It’s dark in the mornings, your mesh jacket hasn’t been seen in weeks and if you have them, your heated grips are left in the on position. Winter is officially around the corner and it’s almost time to put your bike away until next season…… a sad day indeed. After you get out for that one last ride, here is what you need to do to get your bike winterized.
If you’re going to be staring at your bike all winter making engine noises under your breath, it might as well look nice. Getting the bug guts and other crap off the plastics and metals will help prevent corrosion and discoloration. For stubborn grime try Motul Motowash, it successfully got rid of 2 year old stains on my KLR seat.
Dump some fuel stabilizer in your tank and let it idle or take the bike for a little rip, allowing the stabilizer to mix in and run through the entire system. Adding a stabilizer like this one will save you from bad gas and a gummed up fuel system. The container will tell you how much to put in your bike, depending on fuel capacity. I like to top my tank off (ethanol free) but remember to leave some room for expansion.
After the bike is warmed-up it’s time to change the oil. Grab a filter, some oil, and an oil pan and change out that old oil so the bike is ready to ride in the spring. This is a good time to check your other fluids like brake fluid, coolant level etc. Find great prices on fluids here.
For chain drive bikes, clean and lube the chain to avoid buildup of corrosion over the offseason. The Grunge Brush works wonders with a can of chain cleaner. Click here for more Cheap Motorcycle Tools that Actually Work.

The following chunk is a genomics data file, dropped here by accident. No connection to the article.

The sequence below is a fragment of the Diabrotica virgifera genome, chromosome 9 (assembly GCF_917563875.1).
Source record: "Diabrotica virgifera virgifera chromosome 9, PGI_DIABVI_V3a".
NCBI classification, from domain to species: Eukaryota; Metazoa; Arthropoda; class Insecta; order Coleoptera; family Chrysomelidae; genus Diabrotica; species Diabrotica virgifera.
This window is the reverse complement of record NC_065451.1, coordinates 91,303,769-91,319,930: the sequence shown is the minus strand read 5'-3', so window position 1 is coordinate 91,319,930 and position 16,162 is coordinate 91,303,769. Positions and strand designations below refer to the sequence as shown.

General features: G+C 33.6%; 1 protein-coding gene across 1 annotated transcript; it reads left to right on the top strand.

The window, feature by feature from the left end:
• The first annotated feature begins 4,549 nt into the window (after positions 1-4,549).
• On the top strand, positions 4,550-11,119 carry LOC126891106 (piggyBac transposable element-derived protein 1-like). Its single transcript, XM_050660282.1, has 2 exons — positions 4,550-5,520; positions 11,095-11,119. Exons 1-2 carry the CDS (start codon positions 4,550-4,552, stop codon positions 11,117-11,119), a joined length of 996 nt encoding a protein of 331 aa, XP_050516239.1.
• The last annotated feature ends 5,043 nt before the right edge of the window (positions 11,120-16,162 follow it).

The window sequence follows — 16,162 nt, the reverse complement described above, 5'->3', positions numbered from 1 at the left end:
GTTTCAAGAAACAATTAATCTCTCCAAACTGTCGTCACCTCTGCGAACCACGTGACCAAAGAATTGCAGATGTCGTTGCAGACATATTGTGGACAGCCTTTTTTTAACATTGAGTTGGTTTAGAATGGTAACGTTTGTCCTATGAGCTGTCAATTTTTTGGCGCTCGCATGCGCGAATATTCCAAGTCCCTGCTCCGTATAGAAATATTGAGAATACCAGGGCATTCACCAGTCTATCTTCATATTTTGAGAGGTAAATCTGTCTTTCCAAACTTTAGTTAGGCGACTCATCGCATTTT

Ideally the bike will be parked in your own garage, but we are not all that lucky. A buddy’s garage is great too or a shed. If your wife is as cool as mine is, just put the bike right inside the house, that way you keep an eye on it and have all winter to do Mods in the warmth of your own basement.
Worst case scenario is that it stays outside, just make sure you have some form of security like this Disk Lock, and cover it up. If it is left outside keep in mind that mice and other rodents might try to make it their home. Plug the exhaust with a muffler plug like this one, or some steel wool. Take off your seat and throw it inside, the last thing you need is a mouse nibbling a hole in your seat cover.
Even when it is stored inside keep the bike covered to keep the dust off it. Click here for a great cover at a great price if you need one.
Batteries will discharge over time especially if left connected to the bike. You can leave it connected to the bike and put a battery tender on it like the linked one, but it’s best just to remove it altogether and take it inside. Prep the battery a few weeks before spring by hooking it up to the tender on a low draw.
Keeping the weight off the tires to avoid “flat spots” from developing is often overlooked. Whenever possible, get the bike up on its centerstand or stands like these. Both tires should have the weight removed from them, not just the rear. If you are too cheap to buy stands, get some plywood under the tires to avoid moisture seepage, and move the bike forward or back a few times during the winter.